Last year, smartphone sales overtook PC sales for the first time, and Android is currently the global market platform leader.
However, platform wars are heating up. And with Android’s open nature and heavy reliance on device partners, Android is in transition.
In a recent report, BI Intelligence takes a deep look into Android, detailing market penetration and market share by device type, analysing app store monetization and device and system fragmentation, and handicapping its greatest shortcomings and biggest opportunities.
Here’s a brief breakdown on where Android stands today:
- Android dominates smartphone market share: Android is winning the global race, accounting for more than 50% market share as of Q1 ’12. Android is especially strong internationally because many markets do not have carrier subsidies like the U.S., and Android can reach consumers through a wide range of devices and price points.
- Android tablets haven’t fared so well: Android is a tablet operating system as well, and tablets will blow past PC sales in a few years. Apple’s iPad dominates the market with 65% market share to Android’s 15%. This battle will heat up as the Nexus, Surface, and iPad mini hit the market.
- Android has monetization issues: According to Flurry, developers with apps on both platforms only earn $0.24 of Android revenue for every dollar of iOS revenue. Developer interest in Android has dropped almost 10% in the past year, and iOS takes the lion share of new project starts and has more apps available despite Android’s substantially larger market share.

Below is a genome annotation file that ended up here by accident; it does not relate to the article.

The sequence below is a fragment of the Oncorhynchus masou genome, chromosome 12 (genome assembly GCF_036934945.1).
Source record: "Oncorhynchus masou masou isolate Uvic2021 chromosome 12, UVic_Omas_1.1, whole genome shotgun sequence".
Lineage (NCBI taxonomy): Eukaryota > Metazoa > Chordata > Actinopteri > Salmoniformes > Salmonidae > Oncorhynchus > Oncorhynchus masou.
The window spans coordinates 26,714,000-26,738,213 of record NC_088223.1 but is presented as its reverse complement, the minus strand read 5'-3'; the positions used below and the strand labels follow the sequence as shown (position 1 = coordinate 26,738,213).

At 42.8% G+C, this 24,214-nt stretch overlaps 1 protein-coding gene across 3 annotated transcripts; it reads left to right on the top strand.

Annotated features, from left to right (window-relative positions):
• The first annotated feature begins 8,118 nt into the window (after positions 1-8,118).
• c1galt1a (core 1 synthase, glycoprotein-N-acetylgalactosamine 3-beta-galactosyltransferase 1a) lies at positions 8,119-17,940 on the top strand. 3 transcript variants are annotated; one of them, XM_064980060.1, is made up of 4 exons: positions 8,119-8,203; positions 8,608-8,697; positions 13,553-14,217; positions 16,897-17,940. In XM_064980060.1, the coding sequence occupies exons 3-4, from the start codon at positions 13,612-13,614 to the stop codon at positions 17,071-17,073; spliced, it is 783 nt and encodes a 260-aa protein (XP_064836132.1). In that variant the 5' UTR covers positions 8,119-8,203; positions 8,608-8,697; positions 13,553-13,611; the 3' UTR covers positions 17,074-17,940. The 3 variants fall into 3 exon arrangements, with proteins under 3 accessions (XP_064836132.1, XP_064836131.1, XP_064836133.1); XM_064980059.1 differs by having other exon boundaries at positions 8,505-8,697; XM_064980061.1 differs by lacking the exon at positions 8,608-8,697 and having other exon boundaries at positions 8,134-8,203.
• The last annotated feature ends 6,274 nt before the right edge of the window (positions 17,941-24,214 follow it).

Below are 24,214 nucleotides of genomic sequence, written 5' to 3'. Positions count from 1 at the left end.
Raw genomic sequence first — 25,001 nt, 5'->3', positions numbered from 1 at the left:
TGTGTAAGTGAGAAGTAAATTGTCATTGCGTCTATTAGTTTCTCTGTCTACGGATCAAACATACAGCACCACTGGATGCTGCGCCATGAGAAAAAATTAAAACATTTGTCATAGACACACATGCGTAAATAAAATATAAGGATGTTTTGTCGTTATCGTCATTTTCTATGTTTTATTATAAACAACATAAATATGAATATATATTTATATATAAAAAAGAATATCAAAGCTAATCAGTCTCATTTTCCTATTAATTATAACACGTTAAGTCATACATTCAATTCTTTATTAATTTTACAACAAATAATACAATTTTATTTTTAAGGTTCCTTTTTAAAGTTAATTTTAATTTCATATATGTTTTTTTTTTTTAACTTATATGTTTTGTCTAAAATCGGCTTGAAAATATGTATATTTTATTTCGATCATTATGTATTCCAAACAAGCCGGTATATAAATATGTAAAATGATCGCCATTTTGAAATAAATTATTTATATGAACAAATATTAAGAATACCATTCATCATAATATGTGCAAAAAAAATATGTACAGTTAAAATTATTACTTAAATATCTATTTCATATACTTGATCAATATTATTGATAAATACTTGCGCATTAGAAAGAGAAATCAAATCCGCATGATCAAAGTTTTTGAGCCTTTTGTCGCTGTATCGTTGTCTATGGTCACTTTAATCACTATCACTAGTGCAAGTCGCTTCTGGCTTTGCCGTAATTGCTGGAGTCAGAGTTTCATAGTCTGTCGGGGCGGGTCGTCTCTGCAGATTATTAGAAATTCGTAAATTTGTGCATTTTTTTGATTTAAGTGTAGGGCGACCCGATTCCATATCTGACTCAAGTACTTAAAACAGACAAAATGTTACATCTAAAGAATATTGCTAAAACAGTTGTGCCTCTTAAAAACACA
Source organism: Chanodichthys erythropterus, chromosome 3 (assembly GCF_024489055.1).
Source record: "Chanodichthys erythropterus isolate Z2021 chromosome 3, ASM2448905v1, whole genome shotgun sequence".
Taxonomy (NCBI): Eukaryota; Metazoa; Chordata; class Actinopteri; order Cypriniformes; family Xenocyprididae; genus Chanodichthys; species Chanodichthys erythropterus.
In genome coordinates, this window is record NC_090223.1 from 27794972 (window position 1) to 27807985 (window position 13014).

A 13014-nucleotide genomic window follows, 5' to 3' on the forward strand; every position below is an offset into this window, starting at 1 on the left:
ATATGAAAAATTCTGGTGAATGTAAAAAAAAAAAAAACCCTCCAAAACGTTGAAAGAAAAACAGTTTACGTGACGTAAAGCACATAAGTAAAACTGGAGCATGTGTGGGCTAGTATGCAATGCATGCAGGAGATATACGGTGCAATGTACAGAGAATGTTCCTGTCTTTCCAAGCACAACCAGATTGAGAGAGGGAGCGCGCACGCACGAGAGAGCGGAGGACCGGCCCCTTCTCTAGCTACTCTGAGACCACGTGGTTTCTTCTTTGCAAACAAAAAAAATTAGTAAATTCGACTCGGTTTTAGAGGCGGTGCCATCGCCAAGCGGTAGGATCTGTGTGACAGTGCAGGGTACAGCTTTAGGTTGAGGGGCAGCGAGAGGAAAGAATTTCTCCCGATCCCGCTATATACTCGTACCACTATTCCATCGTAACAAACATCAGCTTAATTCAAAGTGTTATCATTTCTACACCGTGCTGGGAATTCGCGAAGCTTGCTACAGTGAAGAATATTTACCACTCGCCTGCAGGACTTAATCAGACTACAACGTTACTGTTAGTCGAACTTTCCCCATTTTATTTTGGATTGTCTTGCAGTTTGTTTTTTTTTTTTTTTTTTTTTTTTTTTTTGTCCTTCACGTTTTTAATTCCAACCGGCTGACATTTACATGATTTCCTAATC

- And fragmentation issues: Users are spread across eight different versions of the software, and across devices made by 20+ OEMs. This means many iterations that make developing a headache, leading to buggy or incompatible apps and expensive testing. In turn, this leads to slow adoption to new versions of Android, as opposed to iOS.
- But, OEMs don’t have many other choices: The acquisition of Motorola has given Google a good test bed for hardware innovations, and Android’s partners have little choice but to wait. Windows is in the middle of a platform transition, after their last version was not very popular. Mozilla’s Boot to Gecko mobile platform is still in its early days.
- Android may be challenged — but their opportunity is huge: Android faces a lot of challenges, but over 100 million Americans, and billions of people around the world, do not own smartphones. Google is clearly ahead of every other player except Apple at this point, and it is their opportunity to blow.
Our reports and presentations on Android are full of charts and data that you can put to use.
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